I am calling on our 51st parliament to work across party lines to bring together a select committee to work through the issues and to hear from the public. The public reaction to Lecretia’s case has been huge. I am calling on our elected representatives to have the courage to debate this issue, to show a quantum of the courage my wife has shown these past months. I implore our Prime Minister, who only two weeks ago said publically that he would welcome a debate – to actually initiate that debate and to not defer it and wait for a private member’s bill which may not see it debated for months or years. This debate needs to happen now. Prime Minister, I urge you to give the public what they want and start the debate. I urge you to follow my wife’s example and to be a courageous leader. I urge you to lead on this issue. It is long overdue. Now is the time. Let us give Lecretia her legacy.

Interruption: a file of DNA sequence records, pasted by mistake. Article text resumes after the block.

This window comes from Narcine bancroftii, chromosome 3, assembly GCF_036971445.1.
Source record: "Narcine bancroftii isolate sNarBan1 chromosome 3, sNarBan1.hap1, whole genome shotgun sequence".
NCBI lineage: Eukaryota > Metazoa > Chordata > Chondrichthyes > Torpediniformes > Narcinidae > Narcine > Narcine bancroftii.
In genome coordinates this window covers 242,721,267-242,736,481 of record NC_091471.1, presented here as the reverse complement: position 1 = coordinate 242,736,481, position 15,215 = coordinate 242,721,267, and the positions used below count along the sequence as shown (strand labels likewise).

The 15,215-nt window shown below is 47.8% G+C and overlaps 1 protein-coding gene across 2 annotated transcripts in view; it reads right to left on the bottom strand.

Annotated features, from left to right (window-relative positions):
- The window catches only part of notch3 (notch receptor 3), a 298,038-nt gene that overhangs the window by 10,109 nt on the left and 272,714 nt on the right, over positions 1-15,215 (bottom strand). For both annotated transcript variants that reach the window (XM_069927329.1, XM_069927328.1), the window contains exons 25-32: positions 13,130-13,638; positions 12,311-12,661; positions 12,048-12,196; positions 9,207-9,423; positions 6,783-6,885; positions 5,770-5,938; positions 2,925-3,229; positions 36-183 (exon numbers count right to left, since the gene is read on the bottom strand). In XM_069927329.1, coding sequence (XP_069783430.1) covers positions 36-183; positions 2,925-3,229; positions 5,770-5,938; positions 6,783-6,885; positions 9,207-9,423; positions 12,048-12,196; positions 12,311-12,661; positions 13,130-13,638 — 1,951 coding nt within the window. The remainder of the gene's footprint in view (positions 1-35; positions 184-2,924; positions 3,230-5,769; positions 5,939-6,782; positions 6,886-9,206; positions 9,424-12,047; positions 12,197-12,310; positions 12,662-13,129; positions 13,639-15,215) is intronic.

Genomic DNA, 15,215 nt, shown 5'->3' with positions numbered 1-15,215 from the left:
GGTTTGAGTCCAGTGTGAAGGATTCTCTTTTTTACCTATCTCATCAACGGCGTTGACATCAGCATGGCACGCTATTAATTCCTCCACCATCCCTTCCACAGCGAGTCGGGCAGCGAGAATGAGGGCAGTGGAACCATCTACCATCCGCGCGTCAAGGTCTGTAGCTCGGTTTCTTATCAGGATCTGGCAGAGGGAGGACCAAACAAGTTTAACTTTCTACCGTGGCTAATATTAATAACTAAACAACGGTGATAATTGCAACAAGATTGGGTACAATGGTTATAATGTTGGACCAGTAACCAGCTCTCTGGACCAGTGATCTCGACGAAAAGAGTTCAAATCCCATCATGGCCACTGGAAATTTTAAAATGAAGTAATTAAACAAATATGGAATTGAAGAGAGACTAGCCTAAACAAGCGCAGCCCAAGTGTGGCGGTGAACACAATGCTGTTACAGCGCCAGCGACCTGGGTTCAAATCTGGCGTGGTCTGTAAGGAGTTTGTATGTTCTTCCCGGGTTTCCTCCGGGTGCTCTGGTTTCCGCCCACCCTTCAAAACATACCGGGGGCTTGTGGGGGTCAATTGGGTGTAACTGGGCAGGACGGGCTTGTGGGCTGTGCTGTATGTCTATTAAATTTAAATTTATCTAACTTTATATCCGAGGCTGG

Lecretia passed away this morning at 12:35am from natural causes. I am unable to express my feelings right now. A few weeks ago, Sir Geoffrey Palmer, 33rd Prime Minister of New Zealand and legendary law reformer, sent me this tribute he wrote for Lecretia. I had been saving it for the right time. This might be it.
I have known Lecretia for many years from the time she first came to work at Chen & Palmer after working as a lawyer in the UK. She was by then a seasoned lawyer having cut her teeth at Kensington Swan before taking her OE. I am not an easy person to work with, as I am impatient and demanding. I soon found that Lecretia was incredibly industrious and not to put to fine a point on it, a workaholic. I found her easy to work with and I came to trust her accuracy, her judgment, and her discretion. She is my kind of public lawyer.